Book Review: Souped Up!
Ok, the photo is a bit misleading. If you want to make the bread, you won't find the recipe in this book -- you'll need to go here. But what goes better with a fresh loaf of bread, especially this time of year, than a good bowl of soup? Souped Up!, by Molly Sampson, is, hands-down, the best soup cookbook I've read. In fact, as cookbooks go, I'd hold up Souped Up! as a model for the genre. Really -- it's a masterpiece.
Right now in Oregon, it's wet and chilly and, back in my adopted home of New England, it's cold and snowy. This time of year, nothing sounds better for dinner than soup, salad and a fresh loaf of bread. Heck, I roast a chicken a couple of times a month and, to be honest, more than 50 percent of my motivation is the fresh chicken stock I can make from the carcass.
I had a few favorites that I'd make quite a bit from The Joy of Cooking and The Moosewood Cookbook, but checking out Souped Up! from the library expanded my repertoire of good soups by an order of magnitude. (Strange coincidence -- I moved to Corvallis from Watertown, MA and this book was the first one I checked out with my brand spanking new library card. Where does Molly Sampson live? Watertown, MA.)
What's so great about Souped Up!? Let me count the ways ....
- It uses common ingredients: I really hate it when I get excited about cooking something for dinner only to discover that it requires some exotic ingredient like chipotles in adobo sauce or truffle oil or smoked paprika or pomegranate vinegar. I'm sure there are places in the Southwest where chipotles in adobo sauce are as common a pantry staple as pimento cheese was in my Southern home, but there definitely aren't any chipotles in adobo sauce at my grocery store and I'm not going to order a can over the Internet for a single dish. Souped Up! uses easy-to-find ingredients that are probably already in your fridge or pantry. They don't get much more exotic than an occasional head of fennel, a bunch of fresh cilantro or some smoked turkey.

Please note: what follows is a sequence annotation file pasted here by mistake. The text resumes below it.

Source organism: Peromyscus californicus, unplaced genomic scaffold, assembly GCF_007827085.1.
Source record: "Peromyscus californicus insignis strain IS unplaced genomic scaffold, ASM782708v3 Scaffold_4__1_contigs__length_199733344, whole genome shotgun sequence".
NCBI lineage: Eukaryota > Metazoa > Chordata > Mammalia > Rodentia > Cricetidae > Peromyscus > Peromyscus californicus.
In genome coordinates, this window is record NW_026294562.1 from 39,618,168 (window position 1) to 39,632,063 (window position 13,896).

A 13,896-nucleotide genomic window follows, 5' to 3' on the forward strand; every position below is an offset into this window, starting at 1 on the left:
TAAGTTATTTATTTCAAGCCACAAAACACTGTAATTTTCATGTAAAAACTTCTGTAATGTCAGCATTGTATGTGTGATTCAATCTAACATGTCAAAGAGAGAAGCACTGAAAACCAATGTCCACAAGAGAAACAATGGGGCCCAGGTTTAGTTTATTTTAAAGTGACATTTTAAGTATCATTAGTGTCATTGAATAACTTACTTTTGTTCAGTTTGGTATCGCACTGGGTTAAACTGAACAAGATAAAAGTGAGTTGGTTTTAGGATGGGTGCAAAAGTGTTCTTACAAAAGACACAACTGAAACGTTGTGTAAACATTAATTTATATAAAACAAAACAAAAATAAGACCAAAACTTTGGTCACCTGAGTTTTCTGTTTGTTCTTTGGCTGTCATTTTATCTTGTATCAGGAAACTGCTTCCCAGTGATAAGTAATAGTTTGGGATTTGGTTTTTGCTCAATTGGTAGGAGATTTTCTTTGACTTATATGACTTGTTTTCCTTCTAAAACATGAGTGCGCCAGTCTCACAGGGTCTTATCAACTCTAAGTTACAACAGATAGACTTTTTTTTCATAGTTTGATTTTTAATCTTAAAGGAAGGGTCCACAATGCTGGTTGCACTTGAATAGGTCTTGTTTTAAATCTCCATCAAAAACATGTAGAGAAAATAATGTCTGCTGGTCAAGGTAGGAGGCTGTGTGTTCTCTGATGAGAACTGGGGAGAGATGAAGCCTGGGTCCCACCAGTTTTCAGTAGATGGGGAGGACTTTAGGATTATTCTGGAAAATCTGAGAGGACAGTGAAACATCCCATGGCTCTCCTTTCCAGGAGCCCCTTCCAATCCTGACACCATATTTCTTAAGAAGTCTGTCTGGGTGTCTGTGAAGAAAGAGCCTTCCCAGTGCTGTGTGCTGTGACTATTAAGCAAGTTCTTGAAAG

- It's not a coffee table book: The Bread Baker's Apprentice really is the glaring exception to this rule, but I generally find that, the more pretty pictures a cookbook has, the less useful the cookbook is for actual cooking. Souped Up! is laid out simply, but attractively, with ingredients, dish names and cup yield in red, and everything else in black. There are no pictures of soup, which, I suppose, isn't surprising. Soup usually isn't all that photogenic.
- The more than 100 soups are delicious: Really. They are. Especially the bean soups. Though there are some soups, the cream soups, for instance, that can be made in under an hour, for most of her soups, Sampson recommends letting them simmer for hours. It really does make a difference.
- The book is written simply and well: Sampson doesn't wax eloquently about Italian varieties of beans or the particular pleasures of a certain herb. She's all business. Each recipe has a brief introduction or anecdote, but the meat of the book is the recipes, which are clear and concise.